The mere mention of the Occupational Safety and Health Administration (OSHA) can send shivers down an employer's spine. Because it can fine businesses, and even close them down for violating safety regulations, many live in fear of receiving an OSHA inspection.
But like most fears, OSHA anxiety is based on a lack of helpful information, indicates Benjamin Mangan, president and founder of MANCOMM and American Safety Training, Inc. His companies work together to develop and provide OSHA compliance safety products and training.
"Employers can obtain regulation information on-line, but it's not very user-friendly," Mangan says. "We translate those regulations using a graphical approach to make them easier to read and understand."
This is important since safety awareness and knowledge of OSHA regulations and the inspection process can help you feel more secure in the event of an inspection. "Every company's management needs to set up an up to date safety plan and observe OSHA regulations applicable to their industry," says Mangan. "But sometimes even companies with good safety records receive inspections, so it is important to plan ahead for such occurrences."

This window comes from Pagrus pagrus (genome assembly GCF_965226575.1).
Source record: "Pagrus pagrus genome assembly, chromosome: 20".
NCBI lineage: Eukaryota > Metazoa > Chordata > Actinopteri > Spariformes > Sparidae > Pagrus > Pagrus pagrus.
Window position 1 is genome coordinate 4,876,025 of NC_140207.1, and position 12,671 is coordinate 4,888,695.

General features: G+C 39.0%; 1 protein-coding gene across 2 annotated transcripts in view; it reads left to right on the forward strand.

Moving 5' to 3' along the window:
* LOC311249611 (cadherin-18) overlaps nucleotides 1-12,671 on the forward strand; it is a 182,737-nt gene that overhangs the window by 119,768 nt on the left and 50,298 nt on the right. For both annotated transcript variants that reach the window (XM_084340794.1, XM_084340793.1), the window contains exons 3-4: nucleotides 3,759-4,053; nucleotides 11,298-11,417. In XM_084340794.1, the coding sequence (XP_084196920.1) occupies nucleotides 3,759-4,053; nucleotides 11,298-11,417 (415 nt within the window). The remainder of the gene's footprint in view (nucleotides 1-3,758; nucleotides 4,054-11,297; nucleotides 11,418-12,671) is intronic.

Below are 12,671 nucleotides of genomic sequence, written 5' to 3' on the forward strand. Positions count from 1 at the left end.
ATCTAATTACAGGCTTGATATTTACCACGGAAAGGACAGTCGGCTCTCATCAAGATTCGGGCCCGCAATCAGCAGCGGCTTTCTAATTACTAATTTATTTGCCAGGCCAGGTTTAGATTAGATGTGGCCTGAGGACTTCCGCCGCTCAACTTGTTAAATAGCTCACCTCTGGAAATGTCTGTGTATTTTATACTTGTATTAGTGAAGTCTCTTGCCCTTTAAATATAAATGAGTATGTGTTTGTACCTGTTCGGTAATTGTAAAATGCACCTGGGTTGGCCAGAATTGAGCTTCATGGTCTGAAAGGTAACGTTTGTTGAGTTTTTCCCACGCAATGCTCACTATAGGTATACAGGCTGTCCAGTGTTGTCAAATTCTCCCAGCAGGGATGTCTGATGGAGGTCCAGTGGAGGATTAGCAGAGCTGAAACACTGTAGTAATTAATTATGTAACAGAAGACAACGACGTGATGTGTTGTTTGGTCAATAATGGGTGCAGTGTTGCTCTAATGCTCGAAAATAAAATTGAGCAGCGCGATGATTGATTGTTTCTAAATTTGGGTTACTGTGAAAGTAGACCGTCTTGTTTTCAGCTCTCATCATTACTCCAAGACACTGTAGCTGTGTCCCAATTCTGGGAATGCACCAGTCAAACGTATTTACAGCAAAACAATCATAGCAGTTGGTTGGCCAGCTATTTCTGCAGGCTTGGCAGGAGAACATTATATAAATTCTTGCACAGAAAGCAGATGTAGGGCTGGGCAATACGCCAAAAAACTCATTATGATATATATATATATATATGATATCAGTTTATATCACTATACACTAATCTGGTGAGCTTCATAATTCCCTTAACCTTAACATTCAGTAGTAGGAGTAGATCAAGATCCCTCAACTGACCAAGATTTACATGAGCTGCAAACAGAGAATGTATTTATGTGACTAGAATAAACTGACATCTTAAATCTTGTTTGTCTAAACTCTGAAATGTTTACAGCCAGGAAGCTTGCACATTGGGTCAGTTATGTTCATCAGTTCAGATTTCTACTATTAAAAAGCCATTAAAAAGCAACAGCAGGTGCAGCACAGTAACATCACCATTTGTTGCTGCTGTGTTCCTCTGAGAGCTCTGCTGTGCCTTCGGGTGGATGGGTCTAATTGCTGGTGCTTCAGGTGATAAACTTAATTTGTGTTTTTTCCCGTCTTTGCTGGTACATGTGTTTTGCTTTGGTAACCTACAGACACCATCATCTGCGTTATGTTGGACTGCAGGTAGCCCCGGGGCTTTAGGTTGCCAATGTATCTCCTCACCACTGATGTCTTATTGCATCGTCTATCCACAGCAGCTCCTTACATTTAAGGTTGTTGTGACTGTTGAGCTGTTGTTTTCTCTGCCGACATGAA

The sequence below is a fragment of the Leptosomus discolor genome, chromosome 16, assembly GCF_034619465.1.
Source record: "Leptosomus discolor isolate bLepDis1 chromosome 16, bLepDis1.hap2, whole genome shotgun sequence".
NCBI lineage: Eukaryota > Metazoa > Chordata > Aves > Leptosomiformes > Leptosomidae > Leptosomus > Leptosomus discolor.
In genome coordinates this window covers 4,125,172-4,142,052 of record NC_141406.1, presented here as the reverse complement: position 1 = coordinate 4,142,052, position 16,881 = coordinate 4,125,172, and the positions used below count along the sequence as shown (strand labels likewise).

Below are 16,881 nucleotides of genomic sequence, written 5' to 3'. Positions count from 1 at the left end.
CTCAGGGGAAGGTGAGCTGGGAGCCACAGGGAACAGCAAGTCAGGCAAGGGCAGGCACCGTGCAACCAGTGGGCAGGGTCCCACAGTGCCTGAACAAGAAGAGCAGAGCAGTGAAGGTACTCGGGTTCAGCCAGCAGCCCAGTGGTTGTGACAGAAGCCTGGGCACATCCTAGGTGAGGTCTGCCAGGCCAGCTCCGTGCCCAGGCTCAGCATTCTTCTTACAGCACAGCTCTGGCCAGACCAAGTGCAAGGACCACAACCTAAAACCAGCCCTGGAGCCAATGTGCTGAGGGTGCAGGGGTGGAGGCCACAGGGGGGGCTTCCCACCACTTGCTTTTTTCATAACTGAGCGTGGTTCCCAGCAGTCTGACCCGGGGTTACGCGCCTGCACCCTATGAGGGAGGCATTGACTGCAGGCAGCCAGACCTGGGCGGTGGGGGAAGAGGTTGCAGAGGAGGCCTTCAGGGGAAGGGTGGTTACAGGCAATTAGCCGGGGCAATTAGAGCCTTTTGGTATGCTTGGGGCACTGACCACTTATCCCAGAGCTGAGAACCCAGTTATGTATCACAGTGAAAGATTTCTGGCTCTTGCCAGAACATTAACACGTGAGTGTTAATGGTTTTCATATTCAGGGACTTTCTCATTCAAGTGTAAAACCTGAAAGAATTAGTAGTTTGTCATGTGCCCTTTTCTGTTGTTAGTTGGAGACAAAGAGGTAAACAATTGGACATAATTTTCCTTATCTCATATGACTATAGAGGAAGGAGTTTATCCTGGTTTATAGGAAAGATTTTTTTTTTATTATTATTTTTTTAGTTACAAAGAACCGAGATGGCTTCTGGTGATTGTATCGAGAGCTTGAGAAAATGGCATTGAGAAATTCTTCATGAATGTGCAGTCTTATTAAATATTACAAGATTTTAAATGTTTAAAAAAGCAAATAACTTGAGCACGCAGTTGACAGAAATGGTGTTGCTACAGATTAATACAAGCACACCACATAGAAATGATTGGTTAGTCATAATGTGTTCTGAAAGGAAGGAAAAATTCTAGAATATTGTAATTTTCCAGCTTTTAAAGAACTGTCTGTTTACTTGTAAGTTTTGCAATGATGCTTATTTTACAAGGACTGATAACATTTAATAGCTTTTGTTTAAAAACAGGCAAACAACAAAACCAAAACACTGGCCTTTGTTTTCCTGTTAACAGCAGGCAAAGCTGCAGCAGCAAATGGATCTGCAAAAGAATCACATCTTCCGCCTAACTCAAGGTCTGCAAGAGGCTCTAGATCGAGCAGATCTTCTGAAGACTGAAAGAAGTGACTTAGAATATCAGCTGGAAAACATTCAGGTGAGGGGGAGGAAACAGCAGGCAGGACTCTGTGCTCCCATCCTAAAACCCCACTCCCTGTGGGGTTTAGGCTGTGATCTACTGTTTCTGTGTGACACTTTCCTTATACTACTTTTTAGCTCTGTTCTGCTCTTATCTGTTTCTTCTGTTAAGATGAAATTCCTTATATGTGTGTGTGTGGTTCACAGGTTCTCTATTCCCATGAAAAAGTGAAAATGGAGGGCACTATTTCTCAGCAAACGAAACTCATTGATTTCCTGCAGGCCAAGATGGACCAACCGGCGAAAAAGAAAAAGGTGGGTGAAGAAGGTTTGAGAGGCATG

What OSHA does and why
Basically, OSHA writes and enforces regulations that require employers to maintain conditions or adopt practices to protect workers on the job. Compliance with these regulations comes in three forms: education, consultation and enforcement.
Education means the employer learns the regulations and how to comply with them. Through consultation, the employer can request an OSHA visit to help identify possible violations. Enforcement can arrive in the form of a work-site inspection performed by a compliance officer authorized to cite the employer for violations.
Knowing the reasons for inspections, as well as employer rights, inspection preparation information and inspection procedures can prove helpful if your company ever faces an inspection. It's also important to remember that you have the right to deny entry and request a warrant. You also have the right to allow certain areas of the site or facility to be inspected without a warrant.
The following information from the American Safety Training course, "Essentials of Safety Training I", highlights some of the reasons for OSHA inspections:
- Imminent danger — Conditions or practices exist which could reasonably be expected to cause serious physical harm or immediate death to employees.
- Fatality/catastrophe investigations — An employee death or the hospitalization of three or more employees, resulting from an accident or illness, is caused by or related to a workplace hazard. Such incidents must be reported to OSHA within eight hours.
- Complaints/referrals investigations — Notice of an alleged hazard or violation is given by a past or present employee, an employee representative, a concerned citizen or some other source.
- Programmed inspections — These work-site inspections are scheduled based upon objective or neutral selection criteria.
"Essentials of Safety Training I" suggests keeping an inspection kit on hand in case an inspection is scheduled. The kit should contain:
- paper or pens for documentation